Read the Progressive Dairy Canada digital edition

Stay safe when working on or near bunker silos

Cheryl DeCooman for Progressive Dairy Published on 03 September 2021
Silo Bunkers

It is important to consider all potential hazards when working around a bunker silo. Some of the greatest risks include being crushed under falling silage and falling from on top of the silage pile.

Filling the bunker silo

Before you begin filling a bunker silo, it is imperative that you inspect the structure thoroughly for damage. Look for cracks and ensure they are repaired before you begin filling.



There is often a team of people needed to fill a bunker silo – ensure that everyone who is part of this team talks about a plan first and discusses who will be doing each task. Ensure that each person involved has been trained on their assigned task. Ensure that others who are not involved, including other employees, contractors, children and animals, stay out of the area.

Before you begin, re-inspect the bunker silo for damage. Also conduct a pre-use inspection on all equipment that will be used, which includes testing that the backup alarms are in working order. When packing, use a 1-to-3 slope ratio, which is 1 foot high for 3 feet of length. Also ensure that you do not pile the silage higher than the equipment you have for feedout.

Covering and removing plastic and tires

Falls and avalanches can occur when removing the tires and plastic from the top of the silage. Never stand close to the front face or directly on the silage. When removing tires or cutting plastic, stand behind the area you will be cutting and remain on the portion of the bunker still covered by plastic. When you are working at a height greater than 10 feet, you are required by law to wear fall protection. You must also have a policy and procedure for working at heights as well as the proper training for all employees doing this task. Use caution when on the silage pile, as plastic covers can be slippery and may be covered with ice, snow, water or mud. Wear appropriate slip-resistant footwear to help decrease the risk of slips, trips and falls. When laying or removing tires and other weights, use safe lifting techniques.

Avalanche zone

It is important to establish an avalanche zone on the ground and on top of the silage. The measurements of this area will vary based on the height and conditions of the silage, as well as the type of silage. The avalanche zone is the immediate area in front and on top of the front face of the bunker silo. This is the highest-risk area if a silage avalanche occurs.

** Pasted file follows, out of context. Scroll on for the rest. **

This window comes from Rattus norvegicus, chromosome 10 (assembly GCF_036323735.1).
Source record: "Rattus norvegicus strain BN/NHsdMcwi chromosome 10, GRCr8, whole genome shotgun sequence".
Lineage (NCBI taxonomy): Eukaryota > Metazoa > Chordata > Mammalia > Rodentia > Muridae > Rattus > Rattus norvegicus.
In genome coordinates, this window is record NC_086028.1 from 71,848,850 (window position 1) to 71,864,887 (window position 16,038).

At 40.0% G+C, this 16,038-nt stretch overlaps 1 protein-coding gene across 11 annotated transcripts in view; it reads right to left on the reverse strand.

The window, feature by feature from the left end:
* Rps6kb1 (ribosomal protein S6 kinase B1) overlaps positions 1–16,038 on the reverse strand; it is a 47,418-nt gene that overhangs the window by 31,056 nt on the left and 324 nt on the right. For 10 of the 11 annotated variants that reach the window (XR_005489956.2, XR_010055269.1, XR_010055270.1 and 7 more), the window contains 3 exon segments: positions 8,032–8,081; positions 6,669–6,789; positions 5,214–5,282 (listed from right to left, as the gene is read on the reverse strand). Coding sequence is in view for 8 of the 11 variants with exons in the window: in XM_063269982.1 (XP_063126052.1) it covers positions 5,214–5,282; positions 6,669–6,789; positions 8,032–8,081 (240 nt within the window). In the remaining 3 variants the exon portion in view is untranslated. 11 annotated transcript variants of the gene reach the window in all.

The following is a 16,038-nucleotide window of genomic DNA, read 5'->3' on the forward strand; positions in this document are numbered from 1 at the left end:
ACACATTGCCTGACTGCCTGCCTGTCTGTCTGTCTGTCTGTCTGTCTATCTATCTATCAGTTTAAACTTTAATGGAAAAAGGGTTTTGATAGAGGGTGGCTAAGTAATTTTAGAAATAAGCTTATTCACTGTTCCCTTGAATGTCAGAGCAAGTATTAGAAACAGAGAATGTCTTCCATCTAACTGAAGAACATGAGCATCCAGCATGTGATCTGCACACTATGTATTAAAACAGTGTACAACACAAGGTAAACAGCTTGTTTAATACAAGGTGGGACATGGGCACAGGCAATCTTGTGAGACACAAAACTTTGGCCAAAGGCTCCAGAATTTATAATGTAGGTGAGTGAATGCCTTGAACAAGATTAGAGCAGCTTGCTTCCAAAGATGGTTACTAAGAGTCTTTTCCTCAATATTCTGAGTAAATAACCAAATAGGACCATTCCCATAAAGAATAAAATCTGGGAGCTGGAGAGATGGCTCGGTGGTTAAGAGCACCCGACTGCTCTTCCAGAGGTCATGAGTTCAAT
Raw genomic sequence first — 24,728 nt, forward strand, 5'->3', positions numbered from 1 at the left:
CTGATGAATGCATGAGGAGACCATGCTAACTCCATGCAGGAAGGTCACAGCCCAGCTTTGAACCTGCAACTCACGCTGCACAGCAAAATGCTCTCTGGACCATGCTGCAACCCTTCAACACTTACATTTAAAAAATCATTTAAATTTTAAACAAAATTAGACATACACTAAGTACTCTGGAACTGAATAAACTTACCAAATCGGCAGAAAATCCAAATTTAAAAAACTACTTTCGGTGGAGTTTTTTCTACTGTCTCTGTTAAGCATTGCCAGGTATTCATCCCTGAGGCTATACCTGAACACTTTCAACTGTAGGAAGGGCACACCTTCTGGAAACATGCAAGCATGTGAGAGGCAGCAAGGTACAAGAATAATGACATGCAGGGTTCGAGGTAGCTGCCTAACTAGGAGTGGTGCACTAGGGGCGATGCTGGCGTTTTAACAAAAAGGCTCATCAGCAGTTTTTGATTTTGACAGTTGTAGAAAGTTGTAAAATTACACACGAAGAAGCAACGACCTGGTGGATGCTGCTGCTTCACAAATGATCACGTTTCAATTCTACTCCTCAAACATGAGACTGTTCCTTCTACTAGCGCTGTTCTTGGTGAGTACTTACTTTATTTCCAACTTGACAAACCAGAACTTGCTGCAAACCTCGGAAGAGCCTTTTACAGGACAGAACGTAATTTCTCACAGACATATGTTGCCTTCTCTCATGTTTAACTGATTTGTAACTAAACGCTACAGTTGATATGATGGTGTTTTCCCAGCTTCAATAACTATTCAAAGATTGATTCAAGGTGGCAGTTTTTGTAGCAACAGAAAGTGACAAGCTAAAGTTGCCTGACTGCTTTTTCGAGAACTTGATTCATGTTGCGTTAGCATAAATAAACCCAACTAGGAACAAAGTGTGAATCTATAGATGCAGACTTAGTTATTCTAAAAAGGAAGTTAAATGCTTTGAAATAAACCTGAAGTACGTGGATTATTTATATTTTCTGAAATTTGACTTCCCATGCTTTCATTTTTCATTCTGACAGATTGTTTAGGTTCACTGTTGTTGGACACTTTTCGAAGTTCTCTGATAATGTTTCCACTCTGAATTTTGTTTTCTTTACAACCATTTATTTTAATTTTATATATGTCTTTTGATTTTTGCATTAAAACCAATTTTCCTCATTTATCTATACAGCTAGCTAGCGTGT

Removing silage from the bunker silo

There are a few things you should do before you begin taking feed from the bunker silo. To start, ensure the area is clear of other equipment, people, animals and children. Just because someone can see you in the tractor does not mean you can see them. Also, inspect the equipment you will be using and the silo itself. Look for any soft spots or if there is an area with overhang in the pile and choose where you will take from the pile. Use equipment with an enclosed cab, a working seatbelt and anti-roll technology. Ensure that you do not undercut during the removal process. Undercutting occurs when silage is taken from the bottom of the pile, resulting in an overhang of silage that is incredibly unstable, as there is nothing under it to support its weight. To avoid undercutting, ensure your equipment can reach the top of the silage pile or use a silage defacer.


Inspection and sampling

When taking a sample, scoop up some silage with the loader, drive the loader away from the avalanche zone and then get out of the loader and take your sample. Do not take a sample from the silage face while standing in the avalanche zone. Do not get out of the loader to do sampling while still inside the avalanche zone. Never allow a person to ride in the bucket of a front-end loader to take samples.


Gases from the silage can be very toxic. Gases can get trapped under the plastic cover, so be careful when you are removing plastic. Gases are heavier than air, so they can be found in larger quantities at the bottom of a silage pile. Be aware of this when working around bunker silos. If someone is exposed to silo gases, move them away from the bunker silo where there is fresh air if it is safe to do so and call for medical attention immediately.


Finally, one of the most important aspects of bunker silo safety is training. Training is not only a preventative way to ensure employees do not get injured, but it also ensures employees know what they are doing and the job gets done right and safely the first time. Employees, regardless if they do work on the bunker silo or not, should receive training about the hazards involved with working around bunker silos. For employees who are filling the silo, covering it, taking samples or doing the feedout, they need further training. In addition to knowing about the hazards and risks of this job, they should also receive instructions on how to do each one of these tasks properly and safely.

Finally, each employee should do a practical evaluation with their manager to ensure they have gone through each of the tasks and were able to do them safely and correctly. All of this training must be documented, and the records must be retained in the employee’s training record. end mark

PHOTO: Photo by Mike Dixon.

Cheryl DeCooman, CHRL, can also be reached at (519) 532-2508 or on Twitter and Instagram


Cheryl DeCooman
  • Cheryl DeCooman

  • President
  • People Management Group
  • Email Cheryl DeCooman